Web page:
Dec 13, 2018 9:08:37 AM
Managing Consultant, Full Stack Marketing
Marketing leaders that were interviewed in Gartner’s 2017-2018 CMO Survey said that they invested two-thirds of their budget in supporting customer retention and growth. With so many customers oscillating between phones, tablets, game consoles, desktops and laptops, many marketers are desperate for a unified view of the customers. They seek an effective way to efficiently collect, manage and use their first-party customer data. Yet, like unicorns and yetis, the elusive unified single view of the customer is easier found in dreams than in reality. The technology systems identifying as Customer Data Platforms (CDPs) have yet to settle on standard capabilities.
CDPs hold multiple definitions with slight variations, but usually, one is defined as a platform that:
Most often, it's either a single platform, or a combination of tools and microservices, with the main objective of helping marketing and sales to utilise customer data more comprehensively.
“86% of CMOs believe that they will be able to own a complete, end-to-end customer experience by 2020.” - The Economist
The main needs for a CDP can usually be divided into three different categories:
Graph from Element Solutions
There may be a misconception about a CDP providing the same functions as a Data Management Platform (DMP), marketing automation tool or a Customer Relationship Management (CRM) tool, but this is not the case. Organisations typically use CDPs together with DMP & CRM tools.
A DMP allows organisations to target anonymous audiences based on 3rd party data. It helps to identify potential individuals based on demographic data including age, gender, salary, etc. taking into account the behaviour or data provided on third-party sites. This data is not permanent data (i.e. you can’t pull up past data), it is temporary and contingent upon the lifespan of a cookie, which usually is around 90 days. DMPs usually have limited ability to integrate with first-party data.
CRMs are one of the most frequently used customer engagement tools containing processes for sales enablement, customer service, and field service, and they do capture permanent customer history. However, like a DMP, they only capture data from a limited amount of transactions, usually direct transactions and interactions. CRMs are typically not managed by marketers.
Marketing automation tools are, in most cases, based on features which automate lead, retention and up-sell processes using customer and lead data. Usually, marketing automation tools have their own data models to store entity and property data. To get most of the functionalities to work, companies have to streamline their own data models to work with the tool. This usually means data integration projects from backend systems, including various data cleaning and arrangement processes.
CDPs, on the other-hand, store first-party data that is gathered from various first-party sources such as web and mobile, CRM and other offline data sources, transactions, and other behavioural data. CDPs can also integrate with third-party data platforms in order to further create a 360-degree view of the clients. CDPs (typically owned by marketers) are real-time and allow marketers to take action immediately when a trigger occurs. Also, since the data is permanent within the CDP, marketers can look at past data and create custom audiences as needed with a lot of flexibility.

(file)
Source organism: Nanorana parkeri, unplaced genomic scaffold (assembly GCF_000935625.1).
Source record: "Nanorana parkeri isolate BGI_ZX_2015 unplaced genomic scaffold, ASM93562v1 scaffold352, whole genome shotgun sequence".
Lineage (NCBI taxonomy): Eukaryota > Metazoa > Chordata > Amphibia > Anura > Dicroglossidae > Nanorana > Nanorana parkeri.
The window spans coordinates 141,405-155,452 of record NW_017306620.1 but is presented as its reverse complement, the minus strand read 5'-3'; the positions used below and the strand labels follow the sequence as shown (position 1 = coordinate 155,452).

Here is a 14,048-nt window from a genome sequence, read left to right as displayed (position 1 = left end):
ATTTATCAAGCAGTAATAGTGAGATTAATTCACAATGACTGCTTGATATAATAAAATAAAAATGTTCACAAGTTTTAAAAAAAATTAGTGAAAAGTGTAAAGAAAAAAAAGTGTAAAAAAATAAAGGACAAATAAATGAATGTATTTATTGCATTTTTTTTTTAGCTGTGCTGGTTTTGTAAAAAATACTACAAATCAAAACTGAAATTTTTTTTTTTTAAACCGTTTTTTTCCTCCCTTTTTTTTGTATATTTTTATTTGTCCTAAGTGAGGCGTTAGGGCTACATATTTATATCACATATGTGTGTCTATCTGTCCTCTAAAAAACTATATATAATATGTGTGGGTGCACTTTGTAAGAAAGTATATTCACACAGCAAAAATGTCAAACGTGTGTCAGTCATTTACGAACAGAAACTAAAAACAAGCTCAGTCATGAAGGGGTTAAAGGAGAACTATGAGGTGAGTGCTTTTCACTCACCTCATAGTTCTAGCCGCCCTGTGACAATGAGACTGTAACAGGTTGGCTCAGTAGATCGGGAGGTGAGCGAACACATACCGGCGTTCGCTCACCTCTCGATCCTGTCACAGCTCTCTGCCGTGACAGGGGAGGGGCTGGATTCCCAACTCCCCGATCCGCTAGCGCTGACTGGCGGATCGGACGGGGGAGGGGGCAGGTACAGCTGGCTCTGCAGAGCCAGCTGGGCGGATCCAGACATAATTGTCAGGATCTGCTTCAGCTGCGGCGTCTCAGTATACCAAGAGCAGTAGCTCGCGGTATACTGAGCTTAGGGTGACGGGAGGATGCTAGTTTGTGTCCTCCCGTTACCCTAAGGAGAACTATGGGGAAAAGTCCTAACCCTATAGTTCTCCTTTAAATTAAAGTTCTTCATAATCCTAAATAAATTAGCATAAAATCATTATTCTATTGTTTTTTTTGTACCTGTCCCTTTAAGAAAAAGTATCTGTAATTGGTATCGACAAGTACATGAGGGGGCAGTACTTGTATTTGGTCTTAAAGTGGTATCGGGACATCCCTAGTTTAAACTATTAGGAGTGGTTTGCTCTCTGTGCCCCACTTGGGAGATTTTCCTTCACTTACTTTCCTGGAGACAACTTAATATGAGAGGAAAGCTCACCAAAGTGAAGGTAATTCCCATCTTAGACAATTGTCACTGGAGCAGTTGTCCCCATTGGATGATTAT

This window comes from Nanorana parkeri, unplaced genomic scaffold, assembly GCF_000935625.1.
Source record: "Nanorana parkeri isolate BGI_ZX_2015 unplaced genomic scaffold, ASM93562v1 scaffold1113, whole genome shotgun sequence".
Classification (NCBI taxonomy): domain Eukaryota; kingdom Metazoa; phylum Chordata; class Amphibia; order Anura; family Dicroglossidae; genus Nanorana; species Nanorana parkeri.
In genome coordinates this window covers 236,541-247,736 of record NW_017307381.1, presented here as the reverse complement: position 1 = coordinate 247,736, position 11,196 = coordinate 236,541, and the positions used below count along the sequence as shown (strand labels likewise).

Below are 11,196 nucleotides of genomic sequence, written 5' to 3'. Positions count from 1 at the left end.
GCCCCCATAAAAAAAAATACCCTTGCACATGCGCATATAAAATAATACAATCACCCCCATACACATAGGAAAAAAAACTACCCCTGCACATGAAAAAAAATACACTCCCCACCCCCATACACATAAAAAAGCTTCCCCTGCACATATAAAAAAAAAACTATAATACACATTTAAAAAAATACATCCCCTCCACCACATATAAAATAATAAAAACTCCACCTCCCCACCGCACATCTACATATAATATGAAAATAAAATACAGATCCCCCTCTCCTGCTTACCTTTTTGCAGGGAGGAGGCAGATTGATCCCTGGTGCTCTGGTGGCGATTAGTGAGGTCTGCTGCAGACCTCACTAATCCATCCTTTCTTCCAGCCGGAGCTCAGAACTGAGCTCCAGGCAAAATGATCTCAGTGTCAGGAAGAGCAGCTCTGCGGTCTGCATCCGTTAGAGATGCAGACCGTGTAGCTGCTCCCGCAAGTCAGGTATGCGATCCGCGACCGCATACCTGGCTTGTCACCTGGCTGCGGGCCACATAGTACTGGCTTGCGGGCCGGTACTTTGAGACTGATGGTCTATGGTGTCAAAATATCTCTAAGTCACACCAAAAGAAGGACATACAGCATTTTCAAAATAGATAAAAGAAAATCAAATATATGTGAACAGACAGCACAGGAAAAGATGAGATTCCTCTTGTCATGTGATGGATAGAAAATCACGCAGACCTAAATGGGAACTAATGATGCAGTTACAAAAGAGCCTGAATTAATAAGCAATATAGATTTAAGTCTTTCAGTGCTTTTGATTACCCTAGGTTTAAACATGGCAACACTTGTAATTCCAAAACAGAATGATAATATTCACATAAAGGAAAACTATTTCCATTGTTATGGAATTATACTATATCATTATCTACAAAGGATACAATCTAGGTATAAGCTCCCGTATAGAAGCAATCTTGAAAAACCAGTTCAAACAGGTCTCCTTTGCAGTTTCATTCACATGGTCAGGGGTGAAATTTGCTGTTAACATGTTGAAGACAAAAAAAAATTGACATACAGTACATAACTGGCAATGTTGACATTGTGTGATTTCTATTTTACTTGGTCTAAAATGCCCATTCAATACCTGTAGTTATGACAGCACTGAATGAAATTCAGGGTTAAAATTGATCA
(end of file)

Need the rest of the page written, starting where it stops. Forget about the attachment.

When a CDP is integrated with a DMP, it can provide significant value to organisations not only to understand customers based on first-party data, but also on third-party data. Example of various profiled data that can be leveraged for campaigns when CDP, marketing automation and a DMP are combined, leading to highly personalised customer experience:
A CDP project and the related areas of operation (customer database, marketing automation, vendor tools, other customer services) could be easily managed separately, in their own entities. However, this is a mistake in terms of business and architectural development. The end result often is a long system development project that slowly yields value to the customer interface.
Instead, why not organise the CDP project to be jointly engineered with the marketing automation, DMP, CRM or sales tool project, so that the first CDP implementation and first microservice or integration service experiment of the CDP will serve the first MVP implementation of, for example, the sales tool or marketing automation care model? Therefore, the CDP project should not be "completed" at the same time, but instead have the CDP layer develop according to how customer data is needed in marketing automation, CRM or DMP use cases.
Learning and getting value from each stage of an implementation project can be achieved best when growth hacking teams have a direct communication connection with the data science team, who in most cases are responsible for CDP implementations. Each CDP development item, such as data collection, cleaning, integration or enrichment, should be confirmed using a valid growth experiment hypothesis.
This approach makes also smaller data integration experiments possible, which can be seen as the development of a CDP in baby steps. These experiments will give a lot of insight in the CDP platform investment and make needs clearer when comparing CRM ecosystems to CDP platforms.
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